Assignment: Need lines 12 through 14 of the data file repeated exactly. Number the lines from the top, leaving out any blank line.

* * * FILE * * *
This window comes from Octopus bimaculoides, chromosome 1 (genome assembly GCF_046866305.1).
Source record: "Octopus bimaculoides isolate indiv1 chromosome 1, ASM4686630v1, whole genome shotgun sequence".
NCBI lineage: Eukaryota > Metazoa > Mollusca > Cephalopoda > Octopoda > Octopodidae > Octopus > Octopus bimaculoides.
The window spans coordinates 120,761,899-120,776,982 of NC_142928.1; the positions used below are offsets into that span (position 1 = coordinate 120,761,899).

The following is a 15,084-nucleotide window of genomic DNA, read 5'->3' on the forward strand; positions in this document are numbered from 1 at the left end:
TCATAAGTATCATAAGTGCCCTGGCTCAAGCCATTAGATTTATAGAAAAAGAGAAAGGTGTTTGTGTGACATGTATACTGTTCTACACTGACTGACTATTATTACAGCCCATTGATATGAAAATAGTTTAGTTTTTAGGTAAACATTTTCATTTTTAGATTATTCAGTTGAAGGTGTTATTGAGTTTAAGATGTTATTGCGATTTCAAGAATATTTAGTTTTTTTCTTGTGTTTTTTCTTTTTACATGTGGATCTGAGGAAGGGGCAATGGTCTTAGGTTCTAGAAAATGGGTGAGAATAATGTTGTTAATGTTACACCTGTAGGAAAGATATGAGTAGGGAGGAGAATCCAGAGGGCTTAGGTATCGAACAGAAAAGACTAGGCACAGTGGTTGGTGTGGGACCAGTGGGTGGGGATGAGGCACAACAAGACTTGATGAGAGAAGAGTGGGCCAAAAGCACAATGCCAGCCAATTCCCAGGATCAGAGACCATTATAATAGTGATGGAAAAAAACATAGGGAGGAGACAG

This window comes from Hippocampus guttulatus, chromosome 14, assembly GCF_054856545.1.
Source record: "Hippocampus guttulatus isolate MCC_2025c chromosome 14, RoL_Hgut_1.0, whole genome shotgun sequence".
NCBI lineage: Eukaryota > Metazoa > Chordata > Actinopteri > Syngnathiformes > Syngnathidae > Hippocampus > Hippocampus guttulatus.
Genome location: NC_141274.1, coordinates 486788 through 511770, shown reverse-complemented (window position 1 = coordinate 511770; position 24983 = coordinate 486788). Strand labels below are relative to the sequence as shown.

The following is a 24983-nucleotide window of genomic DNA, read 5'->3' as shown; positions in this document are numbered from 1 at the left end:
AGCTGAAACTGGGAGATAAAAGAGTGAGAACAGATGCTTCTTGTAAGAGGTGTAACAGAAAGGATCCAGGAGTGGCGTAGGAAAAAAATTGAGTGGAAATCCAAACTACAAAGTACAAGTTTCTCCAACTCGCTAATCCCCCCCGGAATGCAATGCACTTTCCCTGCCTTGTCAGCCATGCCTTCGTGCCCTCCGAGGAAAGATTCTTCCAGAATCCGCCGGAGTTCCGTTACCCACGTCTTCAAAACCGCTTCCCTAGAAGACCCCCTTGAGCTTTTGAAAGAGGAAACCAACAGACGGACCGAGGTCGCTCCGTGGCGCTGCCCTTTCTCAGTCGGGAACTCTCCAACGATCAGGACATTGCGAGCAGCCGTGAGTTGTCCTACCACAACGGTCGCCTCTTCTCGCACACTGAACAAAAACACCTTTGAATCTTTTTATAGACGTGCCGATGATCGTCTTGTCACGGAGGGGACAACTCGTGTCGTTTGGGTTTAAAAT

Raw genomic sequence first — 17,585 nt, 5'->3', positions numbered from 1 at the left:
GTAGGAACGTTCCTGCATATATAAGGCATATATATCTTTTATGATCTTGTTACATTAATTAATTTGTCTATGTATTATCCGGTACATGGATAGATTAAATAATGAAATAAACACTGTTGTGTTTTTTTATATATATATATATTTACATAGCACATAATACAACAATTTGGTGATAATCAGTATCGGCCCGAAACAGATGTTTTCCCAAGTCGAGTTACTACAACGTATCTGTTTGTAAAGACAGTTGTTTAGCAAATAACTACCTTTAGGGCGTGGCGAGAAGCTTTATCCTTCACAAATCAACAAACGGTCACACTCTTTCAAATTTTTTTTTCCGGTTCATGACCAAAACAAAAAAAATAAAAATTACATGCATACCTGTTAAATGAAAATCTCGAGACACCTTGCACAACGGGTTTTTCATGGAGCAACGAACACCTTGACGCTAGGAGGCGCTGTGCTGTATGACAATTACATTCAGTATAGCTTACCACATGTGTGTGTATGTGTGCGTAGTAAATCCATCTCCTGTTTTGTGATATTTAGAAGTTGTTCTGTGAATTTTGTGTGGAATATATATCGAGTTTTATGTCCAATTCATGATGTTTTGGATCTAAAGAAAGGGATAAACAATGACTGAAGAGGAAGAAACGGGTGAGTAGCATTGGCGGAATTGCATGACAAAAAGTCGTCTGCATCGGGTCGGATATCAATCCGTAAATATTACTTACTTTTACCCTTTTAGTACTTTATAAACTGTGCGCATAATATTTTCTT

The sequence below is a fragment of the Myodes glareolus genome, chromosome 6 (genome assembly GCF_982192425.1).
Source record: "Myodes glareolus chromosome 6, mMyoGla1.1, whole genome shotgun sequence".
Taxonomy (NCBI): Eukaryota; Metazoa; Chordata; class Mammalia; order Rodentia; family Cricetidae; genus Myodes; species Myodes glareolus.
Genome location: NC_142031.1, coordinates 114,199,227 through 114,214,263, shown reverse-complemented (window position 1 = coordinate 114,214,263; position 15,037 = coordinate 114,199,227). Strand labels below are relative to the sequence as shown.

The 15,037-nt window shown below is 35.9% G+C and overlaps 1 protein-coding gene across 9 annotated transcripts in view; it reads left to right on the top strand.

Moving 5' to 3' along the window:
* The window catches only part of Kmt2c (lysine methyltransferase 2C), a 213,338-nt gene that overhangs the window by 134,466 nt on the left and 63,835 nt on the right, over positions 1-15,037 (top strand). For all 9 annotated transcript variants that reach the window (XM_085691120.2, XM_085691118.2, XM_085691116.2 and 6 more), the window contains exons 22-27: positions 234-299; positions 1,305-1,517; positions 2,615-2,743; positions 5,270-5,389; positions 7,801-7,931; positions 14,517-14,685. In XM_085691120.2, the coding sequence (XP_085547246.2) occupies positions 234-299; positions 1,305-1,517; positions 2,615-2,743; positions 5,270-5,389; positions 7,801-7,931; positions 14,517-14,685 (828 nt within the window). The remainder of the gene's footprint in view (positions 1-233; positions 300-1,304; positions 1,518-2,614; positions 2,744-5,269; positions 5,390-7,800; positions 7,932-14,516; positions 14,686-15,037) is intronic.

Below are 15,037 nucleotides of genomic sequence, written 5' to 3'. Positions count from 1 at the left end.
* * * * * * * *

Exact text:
AGCTGAAACTGGGAGATAAAAGAGTGAGAACAGATGCTTCTTGTAAGAGGTGTAACAGAAAGGATCCAGGAGTGGCGTAGGAAAAAAATTGAGTGGAAATCCAAACTACAAAGTACAAGTTTCTCCAACTCGCTAATCCCCCCCGGAATGCAATGCACTTTCCCTGCCTTGTCAGCCATGCCTTCGTGCCCTCCGAGGAAAGATTCTTCCAGAATCCGCCGGAGTTCCGTTACCCACGTCTTCAAAACCGCTTCCCTAGAAGACCCCCTTGAGCTTTTGAAAGAGGAAACCAACAGACGGACCGAGGTCGCTCCGTGGCGCTGCCCTTTCTCAGTCGGGAACTCTCCAACGATCAGGACATTGCGAGCAGCCGTGAGTTGTCCTACCACAACGGTCGCCTCTTCTCGCACACTGAACAAAAACACCTTTGAATCTTTTTATAGACGTGCCGATGATCGTCTTGTCACGGAGGGGACAACTCGTGTCGTTTGGGTTTAAAAT

Raw genomic sequence first — 17,585 nt, 5'->3', positions numbered from 1 at the left:
GTAGGAACGTTCCTGCATATATAAGGCATATATATCTTTTATGATCTTGTTACATTAATTAATTTGTCTATGTATTATCCGGTACATGGATAGATTAAATAATGAAATAAACACTGTTGTGTTTTTTTATATATATATATATTTACATAGCACATAATACAACAATTTGGTGATAATCAGTATCGGCCCGAAACAGATGTTTTCCCAAGTCGAGTTACTACAACGTATCTGTTTGTAAAGACAGTTGTTTAGCAAATAACTACCTTTAGGGCGTGGCGAGAAGCTTTATCCTTCACAAATCAACAAACGGTCACACTCTTTCAAATTTTTTTTTCCGGTTCATGACCAAAACAAAAAAAATAAAAATTACATGCATACCTGTTAAATGAAAATCTCGAGACACCTTGCACAACGGGTTTTTCATGGAGCAACGAACACCTTGACGCTAGGAGGCGCTGTGCTGTATGACAATTACATTCAGTATAGCTTACCACATGTGTGTGTATGTGTGCGTAGTAAATCCATCTCCTGTTTTGTGATATTTAGAAGTTGTTCTGTGAATTTTGTGTGGAATATATATCGAGTTTTATGTCCAATTCATGATGTTTTGGATCTAAAGAAAGGGATAAACAATGACTGAAGAGGAAGAAACGGGTGAGTAGCATTGGCGGAATTGCATGACAAAAAGTCGTCTGCATCGGGTCGGATATCAATCCGTAAATATTACTTACTTTTACCCTTTTAGTACTTTATAAACTGTGCGCATAATATTTTCTT